"Myanmar is at a historic crossroads where rapid land polarisation means that a major rethink is needed of how land and associated resources are regulated and for what purposes. The good news is that there is a lot of thinking about and rethinking of land policy happening both inside and outside the corridors of state; many people are putting serious time and energy into thinking about what should be done, and at least for the time being, the political space exists for previously excluded voices to weigh in and be heard.
Both the NLUP and the KNU Land Policy are positive examples of what can be achieved when policy making processes are opened up and public participation and consultation is encouraged. Both policies have shown how it is possible to acknowledge and take steps to address the fundamental concerns and aspirations voiced by real people, especially those who have been most harmed by past policy and law. Both policies, for example, have taken on board the aspirations of many IDPs and refugees who want to return to their places of origin, or at least be given a chance to explore if that possible and if so under what conditions. Both policies have also taken on board the need expressed by many to take steps at the policy level to guarantee respect for the right to land of all, especially the most vulnerable and marginal and including the customary land rights of ethnic nationalities. The KNU policy goes further by recognising the importance of addressing existing land inequality through land redistribution and recognising the possibility of preventing serious land inequality in the future through a land size ceiling.
The NLD does not yet have (or has not yet made public) a detailed land policy, but only its election manifesto, which has several weak points with regard to land related issues and was also not part of consultation process. Ironically, the NLUP adopted under the previous government is far closer to the VGGTs than the NLD election manifesto. Those hoping for change in a better direction will likely have to struggle on. The future remains uncertain especially for ethnic nationalities whose right to land and tenure rights are not recognised by current laws, for landless and near-landless rural working people, and for IDPs and refugees who wish to return.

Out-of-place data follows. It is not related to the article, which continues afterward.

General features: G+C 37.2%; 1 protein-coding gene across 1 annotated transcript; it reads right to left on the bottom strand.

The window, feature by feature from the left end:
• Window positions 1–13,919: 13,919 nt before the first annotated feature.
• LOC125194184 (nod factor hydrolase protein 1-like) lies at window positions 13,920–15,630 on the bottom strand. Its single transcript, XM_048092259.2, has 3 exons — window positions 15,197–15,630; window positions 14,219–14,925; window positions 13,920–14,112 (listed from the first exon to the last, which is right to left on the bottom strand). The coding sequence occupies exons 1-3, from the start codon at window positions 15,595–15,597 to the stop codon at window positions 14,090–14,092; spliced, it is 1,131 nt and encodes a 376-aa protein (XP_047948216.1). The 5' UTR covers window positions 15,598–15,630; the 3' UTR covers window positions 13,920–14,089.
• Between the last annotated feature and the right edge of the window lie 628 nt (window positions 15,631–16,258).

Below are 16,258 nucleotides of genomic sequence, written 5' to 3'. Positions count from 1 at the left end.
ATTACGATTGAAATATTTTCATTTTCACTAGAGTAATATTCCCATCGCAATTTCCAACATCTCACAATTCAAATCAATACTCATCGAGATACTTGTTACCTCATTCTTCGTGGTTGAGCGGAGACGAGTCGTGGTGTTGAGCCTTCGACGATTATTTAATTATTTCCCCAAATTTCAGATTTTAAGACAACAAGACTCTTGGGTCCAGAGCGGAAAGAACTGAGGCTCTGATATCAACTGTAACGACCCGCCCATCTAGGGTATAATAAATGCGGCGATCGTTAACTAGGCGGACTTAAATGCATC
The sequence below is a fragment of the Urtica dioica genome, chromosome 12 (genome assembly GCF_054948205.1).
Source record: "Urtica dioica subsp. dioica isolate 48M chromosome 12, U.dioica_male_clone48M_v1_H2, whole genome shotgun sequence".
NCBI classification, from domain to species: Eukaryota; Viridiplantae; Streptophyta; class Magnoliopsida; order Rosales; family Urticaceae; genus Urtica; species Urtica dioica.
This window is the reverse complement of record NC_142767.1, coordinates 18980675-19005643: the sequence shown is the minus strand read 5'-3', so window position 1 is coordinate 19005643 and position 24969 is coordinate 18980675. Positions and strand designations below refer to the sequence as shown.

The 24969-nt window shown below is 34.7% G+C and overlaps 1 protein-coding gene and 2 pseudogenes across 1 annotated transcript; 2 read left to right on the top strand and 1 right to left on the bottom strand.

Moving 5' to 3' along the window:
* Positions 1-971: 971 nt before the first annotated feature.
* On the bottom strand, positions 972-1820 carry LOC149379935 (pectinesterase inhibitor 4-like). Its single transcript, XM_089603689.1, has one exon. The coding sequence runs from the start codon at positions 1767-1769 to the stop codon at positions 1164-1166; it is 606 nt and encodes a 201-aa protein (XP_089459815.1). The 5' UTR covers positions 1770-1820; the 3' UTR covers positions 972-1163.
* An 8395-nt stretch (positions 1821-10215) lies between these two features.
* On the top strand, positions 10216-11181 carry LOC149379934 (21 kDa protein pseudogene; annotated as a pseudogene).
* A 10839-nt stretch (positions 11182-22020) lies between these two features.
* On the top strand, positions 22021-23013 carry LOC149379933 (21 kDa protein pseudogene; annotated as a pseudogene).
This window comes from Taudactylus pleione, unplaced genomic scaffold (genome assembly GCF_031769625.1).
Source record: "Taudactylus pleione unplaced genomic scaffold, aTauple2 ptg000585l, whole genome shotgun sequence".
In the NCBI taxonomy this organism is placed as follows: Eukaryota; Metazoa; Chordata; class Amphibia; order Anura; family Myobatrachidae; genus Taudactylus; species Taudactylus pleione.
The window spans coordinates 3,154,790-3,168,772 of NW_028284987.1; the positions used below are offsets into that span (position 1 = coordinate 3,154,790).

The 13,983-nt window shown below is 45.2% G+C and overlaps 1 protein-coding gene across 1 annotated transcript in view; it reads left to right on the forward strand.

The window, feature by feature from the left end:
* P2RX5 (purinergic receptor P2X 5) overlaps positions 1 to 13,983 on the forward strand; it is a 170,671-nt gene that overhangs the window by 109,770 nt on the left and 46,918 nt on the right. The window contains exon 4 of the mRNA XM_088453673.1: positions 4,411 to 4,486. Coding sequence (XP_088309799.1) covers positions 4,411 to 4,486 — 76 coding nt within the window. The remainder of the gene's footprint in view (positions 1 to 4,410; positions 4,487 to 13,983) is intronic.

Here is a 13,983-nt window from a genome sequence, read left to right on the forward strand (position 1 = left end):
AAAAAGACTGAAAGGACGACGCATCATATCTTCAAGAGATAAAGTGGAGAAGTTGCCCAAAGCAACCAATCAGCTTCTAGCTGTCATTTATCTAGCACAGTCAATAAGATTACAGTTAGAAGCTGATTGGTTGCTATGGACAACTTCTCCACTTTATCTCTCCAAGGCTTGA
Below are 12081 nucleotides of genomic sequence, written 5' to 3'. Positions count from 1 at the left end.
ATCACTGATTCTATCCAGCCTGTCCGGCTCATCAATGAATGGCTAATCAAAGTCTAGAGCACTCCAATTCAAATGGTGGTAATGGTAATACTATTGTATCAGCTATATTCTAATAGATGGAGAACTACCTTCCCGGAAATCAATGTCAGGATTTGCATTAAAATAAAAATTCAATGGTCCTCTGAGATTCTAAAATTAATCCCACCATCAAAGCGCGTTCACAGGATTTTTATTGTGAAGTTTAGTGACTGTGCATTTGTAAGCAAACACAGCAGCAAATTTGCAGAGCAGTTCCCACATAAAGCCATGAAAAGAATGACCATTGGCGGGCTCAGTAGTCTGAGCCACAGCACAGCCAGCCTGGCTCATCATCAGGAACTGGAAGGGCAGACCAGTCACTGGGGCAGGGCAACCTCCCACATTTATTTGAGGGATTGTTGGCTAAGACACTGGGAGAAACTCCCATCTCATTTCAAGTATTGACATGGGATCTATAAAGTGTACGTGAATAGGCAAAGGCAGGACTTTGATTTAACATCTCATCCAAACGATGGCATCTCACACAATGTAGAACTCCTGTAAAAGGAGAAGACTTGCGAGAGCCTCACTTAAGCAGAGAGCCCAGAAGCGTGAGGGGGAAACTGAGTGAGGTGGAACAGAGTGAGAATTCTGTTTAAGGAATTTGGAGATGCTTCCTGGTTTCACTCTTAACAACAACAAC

Yet there may still be some time and cause for hope that in the future, the new NLD government will unveil a more detailed position (and take actions) on land that take on board these and other good points found in the NLUP and the KNU land policy. After all, solving the land problem is tied to the country’s prospects for peace. In the end, moving forward meaningfully in the peace process and on the land front will require an approach that puts state-led initiatives at the service of community-defined and community-led processes of negotiation and collective decision-making, and opening political space particularly at the ground level for those most affected to debate and negotiate amongst themselves their own visions of the future. This can only be done with real public consultation, where the actual needs and aspirations of those who have been most affected in the past and will be most affected in the future are finally heard and reflected in law and policy.
Authors and Publishers
The Transnational Institute (TNI) is an international research and advocacy institute committed to building a just, democratic and sustainable world. For more than 40 years, TNI has served as a unique nexus between social movements, engaged scholars and policy makers.
The Transnational Institute (TNI) is an international research and advocacy institute committed to building a just, democratic and sustainable world.
Founded in 1974 as a network of ‘activist scholars’, TNI continues to be a unique nexus between social movements, engaged scholars and policy makers.
The Online Burma/Myanmar Library (OBL) is a non-profit online research library mainly in English and Burmese serving academics, activists, diplomats, NGOs, CSOs, CBOs and other Burmese and international actors. It is also, of course, open to the general public.